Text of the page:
In order to reduce climate emissions, the demand for modern biofuels should increase significantly. However, they are far from a climate-neutral alternative to gasoline and diesel.
A new Natural Climate Change study shows that under current land use rules, the CO2 emission factors of biofuels may even exceed the emission factors of fossil diesel burning due to extensive land clearing associated with biomass growth.
Before bioenergy can effectively promote the achievement of carbon neutrality, international agreements must ensure effective protection of forests and other natural lands through the establishment of a carbon price, says an expert group of the Potsdam Institute for Climate Impact Research (PIK).
“Our results show: current global land regulation is not sufficient to manage today’s biofuel land-use change emissions,” explains lead author Leon Merfort.
“If the cultivation of bioenergy grasses is not strictly limited to marginal or abandoned land, food production may change and the use of agricultural land expands into natural land.
This would result in significant carbon emissions from deforestation in areas with weak or no land regulation. These indirect effects of bioenergy use is a challenge for policymakers, as food and bioenergy markets are globally interconnected, but beyond individual national policies.
Tragically, the lack of regulation of the land use sector will keep the supply of bioenergy cheap and force the energy industry to move away from fossil fuels even faster to offset the additional emissions from land change
This cycle in turn increases the demand for bioenergy. To examine the emissions impact of bioenergy-induced land use change in a sectorally fragmented policy, researchers combined energy and land system models to identify alternative changes consistent with limiting global warming to well below 2 °C.
These paths involve different land use and energy policy assumptions, as they have a large impact on carbon dioxide emissions from land use change, as well as the amount of bioenergy used to meet global energy needs.
By comparing these scenarios to an equivalent counterfactual scenario where bioenergy is not produced and therefore no emissions from land-use change, the researchers were able to derive emission factors according to which CO2 emissions from land-use change are due to bioenergy production under different policies.
The price of emissions due to land use change is set to achieve climate neutrality
“We find that without additional land use regulation, land clearing associated with modern biofuel production leads to 30-year average CO2 emission factors higher than fossil diesel burning,” says co-author Florian Humpenöder.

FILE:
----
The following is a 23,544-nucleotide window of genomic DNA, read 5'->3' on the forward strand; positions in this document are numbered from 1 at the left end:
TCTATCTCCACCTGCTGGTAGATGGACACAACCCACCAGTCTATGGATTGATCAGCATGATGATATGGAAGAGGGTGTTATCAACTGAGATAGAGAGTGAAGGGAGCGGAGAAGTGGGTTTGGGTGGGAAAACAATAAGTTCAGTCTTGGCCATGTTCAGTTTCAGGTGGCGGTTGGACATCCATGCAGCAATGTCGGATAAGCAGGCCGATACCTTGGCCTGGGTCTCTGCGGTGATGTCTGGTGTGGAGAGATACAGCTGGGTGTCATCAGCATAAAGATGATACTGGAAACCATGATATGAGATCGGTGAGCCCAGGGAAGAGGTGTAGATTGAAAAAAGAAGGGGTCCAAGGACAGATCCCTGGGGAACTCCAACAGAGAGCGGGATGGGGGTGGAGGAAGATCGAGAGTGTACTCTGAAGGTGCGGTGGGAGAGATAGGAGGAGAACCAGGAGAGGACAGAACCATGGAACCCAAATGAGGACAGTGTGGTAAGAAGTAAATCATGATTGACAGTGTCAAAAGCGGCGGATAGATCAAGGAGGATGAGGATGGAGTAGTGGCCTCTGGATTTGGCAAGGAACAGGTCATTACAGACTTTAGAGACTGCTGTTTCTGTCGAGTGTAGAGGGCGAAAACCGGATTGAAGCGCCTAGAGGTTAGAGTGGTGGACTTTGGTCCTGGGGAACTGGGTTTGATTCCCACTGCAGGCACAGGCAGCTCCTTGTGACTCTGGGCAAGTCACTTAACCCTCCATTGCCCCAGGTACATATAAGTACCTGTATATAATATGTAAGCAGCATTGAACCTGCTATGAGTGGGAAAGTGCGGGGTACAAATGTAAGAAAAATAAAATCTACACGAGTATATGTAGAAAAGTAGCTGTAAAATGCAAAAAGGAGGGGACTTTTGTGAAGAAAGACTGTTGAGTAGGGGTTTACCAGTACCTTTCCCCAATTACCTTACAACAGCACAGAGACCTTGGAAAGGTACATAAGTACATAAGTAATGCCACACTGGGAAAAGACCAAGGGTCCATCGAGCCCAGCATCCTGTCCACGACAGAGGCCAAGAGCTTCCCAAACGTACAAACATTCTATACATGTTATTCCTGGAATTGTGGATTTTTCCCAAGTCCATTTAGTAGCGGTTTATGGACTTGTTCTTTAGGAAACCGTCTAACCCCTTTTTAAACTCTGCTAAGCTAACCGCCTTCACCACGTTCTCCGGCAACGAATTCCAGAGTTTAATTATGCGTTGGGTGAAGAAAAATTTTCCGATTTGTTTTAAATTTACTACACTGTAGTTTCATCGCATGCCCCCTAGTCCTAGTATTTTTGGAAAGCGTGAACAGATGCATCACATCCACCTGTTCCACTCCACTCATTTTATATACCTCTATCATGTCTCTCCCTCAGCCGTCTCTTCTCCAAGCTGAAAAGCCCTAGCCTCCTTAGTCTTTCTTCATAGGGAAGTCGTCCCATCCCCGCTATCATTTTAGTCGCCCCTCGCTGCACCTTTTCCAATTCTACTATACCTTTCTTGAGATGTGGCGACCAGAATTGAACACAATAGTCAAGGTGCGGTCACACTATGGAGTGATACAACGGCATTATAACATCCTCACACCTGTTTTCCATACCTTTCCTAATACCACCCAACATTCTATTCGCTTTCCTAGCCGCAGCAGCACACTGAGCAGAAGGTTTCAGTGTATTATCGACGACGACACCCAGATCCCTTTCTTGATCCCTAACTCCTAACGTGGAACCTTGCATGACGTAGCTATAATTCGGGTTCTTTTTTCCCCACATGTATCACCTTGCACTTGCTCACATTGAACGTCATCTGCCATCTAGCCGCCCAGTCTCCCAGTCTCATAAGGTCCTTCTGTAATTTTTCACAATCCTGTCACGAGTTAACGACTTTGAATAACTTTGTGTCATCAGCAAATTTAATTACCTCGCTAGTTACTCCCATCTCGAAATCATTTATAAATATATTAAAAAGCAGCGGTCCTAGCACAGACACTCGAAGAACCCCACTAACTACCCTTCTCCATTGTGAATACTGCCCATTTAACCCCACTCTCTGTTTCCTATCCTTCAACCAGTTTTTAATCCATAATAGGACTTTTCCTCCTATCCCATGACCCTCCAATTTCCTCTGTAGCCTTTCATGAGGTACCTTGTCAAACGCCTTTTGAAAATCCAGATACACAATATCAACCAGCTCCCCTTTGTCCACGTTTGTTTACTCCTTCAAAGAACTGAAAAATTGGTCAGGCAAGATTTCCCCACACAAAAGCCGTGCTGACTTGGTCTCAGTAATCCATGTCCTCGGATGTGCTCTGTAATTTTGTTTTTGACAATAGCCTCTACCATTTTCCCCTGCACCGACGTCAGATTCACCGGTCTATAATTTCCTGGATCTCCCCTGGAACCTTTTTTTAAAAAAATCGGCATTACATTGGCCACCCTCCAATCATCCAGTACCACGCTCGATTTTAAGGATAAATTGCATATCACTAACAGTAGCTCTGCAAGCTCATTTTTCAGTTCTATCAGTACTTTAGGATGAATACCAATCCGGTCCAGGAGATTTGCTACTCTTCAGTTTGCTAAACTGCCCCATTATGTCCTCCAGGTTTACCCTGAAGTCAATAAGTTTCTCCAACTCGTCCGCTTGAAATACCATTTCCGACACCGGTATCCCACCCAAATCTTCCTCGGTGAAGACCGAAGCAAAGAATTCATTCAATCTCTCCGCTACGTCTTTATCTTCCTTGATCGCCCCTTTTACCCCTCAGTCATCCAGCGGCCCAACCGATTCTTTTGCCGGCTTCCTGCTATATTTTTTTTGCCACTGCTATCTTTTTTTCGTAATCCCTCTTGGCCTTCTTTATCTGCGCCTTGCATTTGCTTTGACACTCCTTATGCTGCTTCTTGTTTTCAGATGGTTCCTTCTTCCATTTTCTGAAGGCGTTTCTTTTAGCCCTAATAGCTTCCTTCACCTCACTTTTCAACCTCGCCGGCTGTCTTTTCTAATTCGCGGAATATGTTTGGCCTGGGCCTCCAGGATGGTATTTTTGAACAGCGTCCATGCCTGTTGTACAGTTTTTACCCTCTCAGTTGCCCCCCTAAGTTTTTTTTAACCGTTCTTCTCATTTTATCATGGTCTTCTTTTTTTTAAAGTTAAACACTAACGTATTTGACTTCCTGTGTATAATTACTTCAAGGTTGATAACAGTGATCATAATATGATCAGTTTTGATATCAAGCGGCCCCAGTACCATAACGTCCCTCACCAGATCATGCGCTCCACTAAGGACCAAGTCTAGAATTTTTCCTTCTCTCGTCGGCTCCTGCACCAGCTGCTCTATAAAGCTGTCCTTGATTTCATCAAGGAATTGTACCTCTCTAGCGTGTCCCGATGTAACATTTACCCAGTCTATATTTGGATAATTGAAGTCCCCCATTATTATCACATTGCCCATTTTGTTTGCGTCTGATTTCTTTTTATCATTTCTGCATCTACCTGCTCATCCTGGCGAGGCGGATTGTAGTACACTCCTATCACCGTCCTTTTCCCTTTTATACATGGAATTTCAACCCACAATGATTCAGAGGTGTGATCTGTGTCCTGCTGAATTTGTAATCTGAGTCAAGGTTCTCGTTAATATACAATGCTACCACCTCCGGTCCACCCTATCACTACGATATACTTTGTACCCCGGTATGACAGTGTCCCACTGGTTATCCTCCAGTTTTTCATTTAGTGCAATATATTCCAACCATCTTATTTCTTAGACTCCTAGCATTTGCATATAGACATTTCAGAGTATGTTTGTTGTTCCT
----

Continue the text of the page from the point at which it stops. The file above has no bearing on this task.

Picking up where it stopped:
These results highlight the need for a paradigm shift in land use policy. “Our results show that a globally comprehensive land protection or carbon pricing system can prevent large CO2 emissions from land use changes associated with modern biomass production.”
“The phase-out of fossil fuels will generate hundreds of billions of dollars in demand for bioenergy by mid-century,” co-author Nico Bauer emphasizes.
The agricultural sector is trying to take advantage of these new opportunities, but the potential expansion into productive areas often coincides with large emissions of carbon dioxide from land acquisition. Just reducing the demand for bioenergy will not solve this problem. We also surprisingly find that protecting 90% of the forested areas of the world are not enough, because the remaining 10% would still be too big a gap. The decisive factor is not the price level itself, but the coverage covers almost 100% of all forests and other natural lands, states the research group.
Pricing all land-changing emissions at just 20 percent of the energy system’s carbon price is more efficient than a conservation system that covers 90 percent of the world’s forests.
Conservation of carbon stored in existing forests should be placed on the international political agenda, as the elimination of fossil fuels progresses and the rules of the land use sector lag behind, emphasizes Bauer: “Our results show that bioenergy can be produced with limited emissions. .in line with current land use regulations.
However, if the regulatory loophole remains open, bioenergy is not part of the solution to curbing climate change, but part of the problem.